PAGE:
Among the Hidden by Margaret Peterson Haddix

We will discuss Among the Hidden by Margaret Peterson Haddixon Tuesday, November 14


SHADOW CHILDREN Luke has never been to school. He's never had a birthday party, or gone to a friend's house for an overnight. In fact, Luke has never had a friend.

Luke is one of the shadow children, a third child forbidden by the Population Police. He's lived his entire life in hiding, and now, with a new housing development replacing the woods next to his family's farm, he is no longer even allowed to go outside.

Then, one day Luke sees a girl's face in the window of a house where he knows two other children already live. Finally, he's met a shadow child like himself. Jen is willing to risk everything to come out of the shadows -- does Luke dare to become involved in her dangerous plan? Can he afford "not" to?


- Goodreads.com

The Road by Cormac McCarthy

We will discuss The Road by Cormac McCarthy on Tuesday, October 10


A searing, post apocalyptic novel destined to become Cormac McCarthy’s masterpiece.

A father and his son walk alone through burned America. Nothing moves in the ravaged landscape save the ash on the wind. It is cold enough to crack stones, and when the snow falls it is gray. The sky is dark. Their destination is the coast, although they don’t know what, if anything, awaits them there. They have nothing; just a pistol to defend themselves against the lawless bands that stalk the road, the clothes they are wearing, a cart of scavenged food—and each other.

The Painted Veil by W. Somerset Maugham

We will discuss The Painted Veil by W. Somerset Maugham on Tuesday, September 12



Set in England and Hong Kong in the 1920s, The Painted Veil is the story of the beautiful, but love-starved Kitty Fane.

When her husband discovers her adulterous affair, he forces her to accompany him to the heart of a cholera epidemic. Stripped of the British society of her youth and the small but effective society she fought so hard to attain in Hong Kong, she is compelled by her awakening conscience to reassess her life and learn how to love.

The Painted Veil is a beautifully written affirmation of the human capacity to grow, to change, and to forgive.
 

Brighton by Michael Harvey

We will discuss Brighton by Michael Harvey  on Tuesday, August 8

An extraordinary thriller—gripping, haunting, and marvelously told—about two friends growing up in a rapidly changing Boston, who must face the sins of their past in the midst of a series of brutal murders

Kevin Pearce—baseball star, honor student, the pride of Brighton—was fifteen when he left town in the back of his uncle’s cab. He and his buddy, Bobby Scales, just committed a heinous act of violence for what they thought were the best of reasons. Kevin didn’t want a pass, but he was getting it anyway. Bobby would stay and face the music; Kevin’s future would remain as bright as ever. At least that was the way things were supposed to work. Except in Brighton, things never work the way they’re supposed to.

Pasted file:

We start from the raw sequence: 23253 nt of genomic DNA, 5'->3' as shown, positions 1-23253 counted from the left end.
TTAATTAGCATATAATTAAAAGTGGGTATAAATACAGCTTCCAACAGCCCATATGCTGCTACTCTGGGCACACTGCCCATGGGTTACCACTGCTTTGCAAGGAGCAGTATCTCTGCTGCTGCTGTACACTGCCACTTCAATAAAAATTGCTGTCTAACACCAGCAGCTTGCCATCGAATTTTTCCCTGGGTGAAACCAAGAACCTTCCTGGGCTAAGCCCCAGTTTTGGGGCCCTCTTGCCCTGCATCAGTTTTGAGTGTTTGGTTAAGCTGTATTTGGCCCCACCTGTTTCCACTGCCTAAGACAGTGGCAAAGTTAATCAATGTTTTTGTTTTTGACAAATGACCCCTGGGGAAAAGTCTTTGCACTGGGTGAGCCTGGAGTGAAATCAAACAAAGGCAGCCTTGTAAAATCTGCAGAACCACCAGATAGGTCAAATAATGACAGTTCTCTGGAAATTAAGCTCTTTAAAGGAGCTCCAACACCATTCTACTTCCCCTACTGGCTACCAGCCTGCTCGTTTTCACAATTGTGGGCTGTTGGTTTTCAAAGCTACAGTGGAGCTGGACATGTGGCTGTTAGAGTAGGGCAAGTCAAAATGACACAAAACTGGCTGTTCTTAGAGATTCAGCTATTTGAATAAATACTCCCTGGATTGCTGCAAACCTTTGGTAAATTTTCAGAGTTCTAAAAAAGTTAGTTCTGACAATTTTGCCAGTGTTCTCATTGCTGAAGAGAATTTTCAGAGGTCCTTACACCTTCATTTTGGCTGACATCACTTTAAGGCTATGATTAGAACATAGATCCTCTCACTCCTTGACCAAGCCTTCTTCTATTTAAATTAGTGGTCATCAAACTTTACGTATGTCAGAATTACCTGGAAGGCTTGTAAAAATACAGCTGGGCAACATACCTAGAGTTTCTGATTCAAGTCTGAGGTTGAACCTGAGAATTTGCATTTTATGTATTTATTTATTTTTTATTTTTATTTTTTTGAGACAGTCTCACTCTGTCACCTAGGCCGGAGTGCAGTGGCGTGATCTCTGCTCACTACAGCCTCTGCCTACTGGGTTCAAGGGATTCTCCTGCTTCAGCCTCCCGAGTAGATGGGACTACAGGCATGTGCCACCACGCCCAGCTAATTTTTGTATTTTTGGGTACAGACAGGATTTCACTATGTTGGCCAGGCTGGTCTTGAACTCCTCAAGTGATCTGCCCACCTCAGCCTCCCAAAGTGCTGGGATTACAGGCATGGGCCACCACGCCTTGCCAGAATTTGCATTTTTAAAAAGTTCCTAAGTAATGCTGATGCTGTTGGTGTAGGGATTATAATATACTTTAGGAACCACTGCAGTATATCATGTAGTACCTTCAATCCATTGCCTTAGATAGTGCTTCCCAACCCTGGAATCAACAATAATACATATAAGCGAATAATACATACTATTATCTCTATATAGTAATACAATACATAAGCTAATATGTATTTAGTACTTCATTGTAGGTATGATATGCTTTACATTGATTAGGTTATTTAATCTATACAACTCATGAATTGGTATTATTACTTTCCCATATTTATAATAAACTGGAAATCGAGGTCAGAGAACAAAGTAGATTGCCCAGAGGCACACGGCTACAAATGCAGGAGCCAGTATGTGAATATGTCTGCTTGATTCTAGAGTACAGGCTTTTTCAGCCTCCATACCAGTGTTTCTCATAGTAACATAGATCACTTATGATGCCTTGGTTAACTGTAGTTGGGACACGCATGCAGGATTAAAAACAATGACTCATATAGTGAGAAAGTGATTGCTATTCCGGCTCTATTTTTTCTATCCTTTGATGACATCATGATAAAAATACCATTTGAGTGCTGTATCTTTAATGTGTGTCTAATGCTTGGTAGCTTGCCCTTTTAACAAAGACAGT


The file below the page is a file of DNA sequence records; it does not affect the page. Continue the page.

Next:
Twenty-seven years later, Kevin is a Pulitzer Prize-winning journalist for the Boston Globe. He’s never been back to his old block, having avoided his family and, especially, Bobby Scales. Then he learns his old friend is the prime suspect in a string of local murders. All of the sudden Kevin’s headed home—to protect a friend and the secret they share. To report this story to the end and protect those he loves, he must navigate not only an elusive, slippery killer, but his own corrupted conscience.

A powerhouse of a thriller, Brighton is a riveting and elegiac exploration of promises broken, debts owed, and old wrongs made right . . . no matter what the cost.
 

Americanah by Chimamanda Ngozi Adichie

We will discuss Americanah by Chimamanda Ngozi Adichie on Tuesday, July 11


Ifemelu and Obinze are young and in love when they depart military-ruled Nigeria for the West. Beautiful, self-assured Ifemelu heads for America, where despite her academic success, she is forced to grapple with what it means to be black for the first time. Quiet, thoughtful Obinze had hoped to join her, but with post-9/11 America closed to him, he instead plunges into a dangerous, undocumented life in London. 

Fifteen years later, they reunite in a newly democratic Nigeria, and reignite their passion—for each other and for their homeland. 

A Mixture of Frailties by Robertson Davies

We will discuss A Mixture of Frailties by Robertson Davies on Tuesday, June 13

This will be Jean Ryan's last meeting as Director of Institute for Paralegal Studies


"A Mixture of Frailties", the third volume of Robertson Davies "Salterton" Trilogy, is his first extended engagement with one of the great neuroses of Canadian culture: Canada's artistic relationship to Europe, and particularly to Britain. Davies begins his story with the funeral of Louisa Bridgetower, the Salterton matron whose imposing presence ranges throughout the earlier volumes of the "Salterton" Trilogy. The substantial income from her estate is to be used to send an unmarried young woman to Europe to pursue an education in the arts. 

Mrs. Bridgetower's executors end up selecting Monica Gall, an almost entirely unschooled singer whose sole experience comes from performing with the Heart and Hope Gospel Quartet, a rough outfit sponsored by a small fundamentalist group. Monica soon finds herself in England, a pupil of some of Britain's most remarkable teachers and composers, and she gradually blossoms from a Canadian rube to a cosmopolitan soprano with a unique - and tragicomic - career.